You wouldn't dream of forking over your checkbook to a stranger to buy $10 worth of groceries.
So why allow someone to control your checkbook for multi-thousand dollar home improvements, repairs or new construction?
Yet that's what thousands of homeowners do when they cede their checking account to contractors for the purchase of tens of thousands of dollars of materials and labor.
A truism of construction and repair is this: when you know where, when and how your money is spent, you help to contain your costs.
According to The Associated Press House of the Week Homeowner Guide on Building and Remodeling Costs (available at aphouseoftheweek.com), homeowners should adhere to several principles of project finance:
* Set a budget for the project.
* Don't advance large sums of money.
* Sign off or approve all significant purchases.
* Avoid "change orders."
* Don't give contractors carte blanche on purchases.
Without a practical budget, your project is never a "closed-end" job. You won't know what you want to spend or can afford. The existence of a budget applies constraints to the spending. This is important for contractors and subcontractors to acknowledge and agree to before the first nail is ever driven into a board.
Sound fiscal management dictates you rarely -- if ever -- advance money for materials and labor. Contractors who demand cash advances should raise a red flag, and your hackles. Pay for materials only as needed.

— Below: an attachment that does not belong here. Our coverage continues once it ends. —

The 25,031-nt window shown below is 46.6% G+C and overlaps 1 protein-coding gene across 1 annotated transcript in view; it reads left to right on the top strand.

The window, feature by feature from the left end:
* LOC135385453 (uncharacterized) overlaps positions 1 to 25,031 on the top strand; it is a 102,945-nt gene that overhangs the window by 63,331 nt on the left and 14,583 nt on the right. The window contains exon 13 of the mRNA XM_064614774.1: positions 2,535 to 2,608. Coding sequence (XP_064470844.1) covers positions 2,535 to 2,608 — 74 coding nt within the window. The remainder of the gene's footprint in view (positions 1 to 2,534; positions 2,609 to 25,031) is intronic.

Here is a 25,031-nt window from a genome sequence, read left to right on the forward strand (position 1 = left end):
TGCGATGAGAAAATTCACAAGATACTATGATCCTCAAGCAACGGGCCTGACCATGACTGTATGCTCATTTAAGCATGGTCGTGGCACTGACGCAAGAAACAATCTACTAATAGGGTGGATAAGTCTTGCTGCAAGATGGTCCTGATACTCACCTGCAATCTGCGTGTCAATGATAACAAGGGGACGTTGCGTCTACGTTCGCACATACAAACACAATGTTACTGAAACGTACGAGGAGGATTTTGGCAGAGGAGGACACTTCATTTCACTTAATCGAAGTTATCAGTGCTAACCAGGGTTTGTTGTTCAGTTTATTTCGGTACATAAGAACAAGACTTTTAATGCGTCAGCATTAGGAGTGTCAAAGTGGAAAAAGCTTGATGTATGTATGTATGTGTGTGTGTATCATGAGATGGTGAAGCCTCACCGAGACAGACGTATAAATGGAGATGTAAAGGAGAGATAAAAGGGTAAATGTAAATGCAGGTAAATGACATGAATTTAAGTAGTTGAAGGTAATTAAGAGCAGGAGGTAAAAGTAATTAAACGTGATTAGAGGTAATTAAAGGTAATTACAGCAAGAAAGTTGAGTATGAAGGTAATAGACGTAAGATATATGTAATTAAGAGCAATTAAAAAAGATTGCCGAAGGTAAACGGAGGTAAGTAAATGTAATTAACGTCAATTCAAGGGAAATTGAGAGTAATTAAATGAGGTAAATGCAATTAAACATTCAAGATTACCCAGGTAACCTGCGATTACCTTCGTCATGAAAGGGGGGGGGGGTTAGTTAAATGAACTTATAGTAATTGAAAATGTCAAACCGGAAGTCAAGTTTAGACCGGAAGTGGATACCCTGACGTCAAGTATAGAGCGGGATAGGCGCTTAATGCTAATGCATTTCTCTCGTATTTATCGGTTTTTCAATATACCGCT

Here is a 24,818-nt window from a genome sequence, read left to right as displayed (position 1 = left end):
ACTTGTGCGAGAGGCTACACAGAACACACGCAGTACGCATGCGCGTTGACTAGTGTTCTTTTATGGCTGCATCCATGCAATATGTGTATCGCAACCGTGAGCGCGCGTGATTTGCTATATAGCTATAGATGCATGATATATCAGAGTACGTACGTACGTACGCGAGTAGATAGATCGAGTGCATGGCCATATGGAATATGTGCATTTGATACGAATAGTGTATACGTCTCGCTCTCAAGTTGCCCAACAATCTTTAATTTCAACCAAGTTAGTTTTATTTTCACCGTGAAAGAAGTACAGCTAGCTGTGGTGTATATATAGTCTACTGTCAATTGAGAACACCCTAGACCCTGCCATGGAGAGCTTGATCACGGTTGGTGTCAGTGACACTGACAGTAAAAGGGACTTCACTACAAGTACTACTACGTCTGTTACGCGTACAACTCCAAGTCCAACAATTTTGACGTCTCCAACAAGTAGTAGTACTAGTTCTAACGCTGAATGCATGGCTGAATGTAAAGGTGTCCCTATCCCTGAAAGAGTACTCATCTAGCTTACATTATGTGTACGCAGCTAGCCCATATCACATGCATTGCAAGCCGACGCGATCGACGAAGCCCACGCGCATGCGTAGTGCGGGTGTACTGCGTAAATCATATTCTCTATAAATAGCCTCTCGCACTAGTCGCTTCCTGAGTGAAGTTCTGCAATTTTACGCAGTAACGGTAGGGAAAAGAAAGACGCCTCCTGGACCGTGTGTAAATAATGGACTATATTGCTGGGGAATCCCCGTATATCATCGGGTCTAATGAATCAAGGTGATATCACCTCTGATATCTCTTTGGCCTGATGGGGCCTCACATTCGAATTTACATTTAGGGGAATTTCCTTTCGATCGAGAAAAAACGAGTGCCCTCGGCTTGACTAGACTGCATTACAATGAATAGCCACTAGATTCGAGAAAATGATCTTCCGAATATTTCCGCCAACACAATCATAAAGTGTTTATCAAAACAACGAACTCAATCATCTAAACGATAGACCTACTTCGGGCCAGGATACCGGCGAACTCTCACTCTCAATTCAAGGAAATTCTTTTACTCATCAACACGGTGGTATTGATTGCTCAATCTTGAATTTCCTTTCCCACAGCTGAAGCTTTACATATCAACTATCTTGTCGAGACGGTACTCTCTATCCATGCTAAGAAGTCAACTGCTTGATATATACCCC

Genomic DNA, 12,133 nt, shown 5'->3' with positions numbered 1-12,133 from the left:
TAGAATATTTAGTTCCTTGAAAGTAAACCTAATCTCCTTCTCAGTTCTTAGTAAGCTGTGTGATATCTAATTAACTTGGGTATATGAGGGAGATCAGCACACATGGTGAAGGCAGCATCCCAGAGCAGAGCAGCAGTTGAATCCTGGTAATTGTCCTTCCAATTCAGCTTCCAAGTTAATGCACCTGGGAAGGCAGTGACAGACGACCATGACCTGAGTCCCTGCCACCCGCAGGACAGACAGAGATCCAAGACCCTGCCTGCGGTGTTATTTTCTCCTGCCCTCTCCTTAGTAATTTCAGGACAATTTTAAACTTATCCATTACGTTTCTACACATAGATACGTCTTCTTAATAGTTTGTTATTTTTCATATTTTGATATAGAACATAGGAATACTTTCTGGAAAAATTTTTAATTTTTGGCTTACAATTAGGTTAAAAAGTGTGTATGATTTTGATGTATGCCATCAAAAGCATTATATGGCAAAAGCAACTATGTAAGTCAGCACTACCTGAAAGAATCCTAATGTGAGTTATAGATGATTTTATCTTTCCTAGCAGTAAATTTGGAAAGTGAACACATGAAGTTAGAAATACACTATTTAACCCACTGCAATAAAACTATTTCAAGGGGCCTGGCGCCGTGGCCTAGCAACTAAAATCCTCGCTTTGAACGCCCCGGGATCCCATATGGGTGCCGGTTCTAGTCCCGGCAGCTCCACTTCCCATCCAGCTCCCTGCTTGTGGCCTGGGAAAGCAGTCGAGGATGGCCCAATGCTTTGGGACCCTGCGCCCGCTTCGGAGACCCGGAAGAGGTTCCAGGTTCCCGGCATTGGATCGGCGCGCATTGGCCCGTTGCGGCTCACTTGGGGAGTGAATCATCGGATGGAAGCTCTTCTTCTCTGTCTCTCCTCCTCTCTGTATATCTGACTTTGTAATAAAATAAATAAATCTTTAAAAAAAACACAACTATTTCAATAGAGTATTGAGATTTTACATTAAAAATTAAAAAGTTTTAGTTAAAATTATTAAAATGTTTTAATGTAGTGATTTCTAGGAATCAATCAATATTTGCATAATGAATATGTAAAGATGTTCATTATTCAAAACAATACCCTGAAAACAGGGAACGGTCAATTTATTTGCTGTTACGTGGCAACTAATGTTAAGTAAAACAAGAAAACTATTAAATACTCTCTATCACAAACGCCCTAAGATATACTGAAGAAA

Homeowners should approve significant purchases at the time the purchase is made. This assures you of the quantity and quality of materials.
But the real damage -- the big dollar damage -- occurs with change orders. Change orders are midstream amendments to budgets or material lists that drain project budgets in a hurry. Homeowner whim or contractor oversights contribute to eyepoppingly expensive change orders.
Examples of change orders include brass instead of contractor grade faucets, stone rather than laminate countertops, or upper-end windows because the contractor "forgot" to include this cost in the original bid. Shady contractors like switcheroos because they yield a higher margin windfall on materials. Avoid change orders at all costs.
Contractors on the edge financially want you to look the other way on expenses. Solid, established, fiscally solvent contractors shudder when homeowners blithely say "Just do it" because they know that means trouble.
"Just because a homeowner gives contractors carte blanche, the bottom line is there is still sticker shock on anything we buy," says Larry Lyon, aka Mr. Fix It in a Midwestern market. "The customer can say "yeah, I meant carte blanche but I didn't mean gold-plated door pulls." Most good contractors will have stepped into that trap once and won't make that mistake a second time."
Lyon says he appreciates when customers have faith in his long-standing reputation, but he resists the concept of an open checkbook.
"Let's be real clear with customers," asserts Lyons, "they need to set a budget, tell me their expectations and help me spend their money. If there's a problem with their money, it leads to a bad relationship which leads to no referrals from the customer, and any good contractor doesn't want that to happen."
E-mail questions on homeowner-contractor relations to: david.bradleyaphouseoftheweek.com
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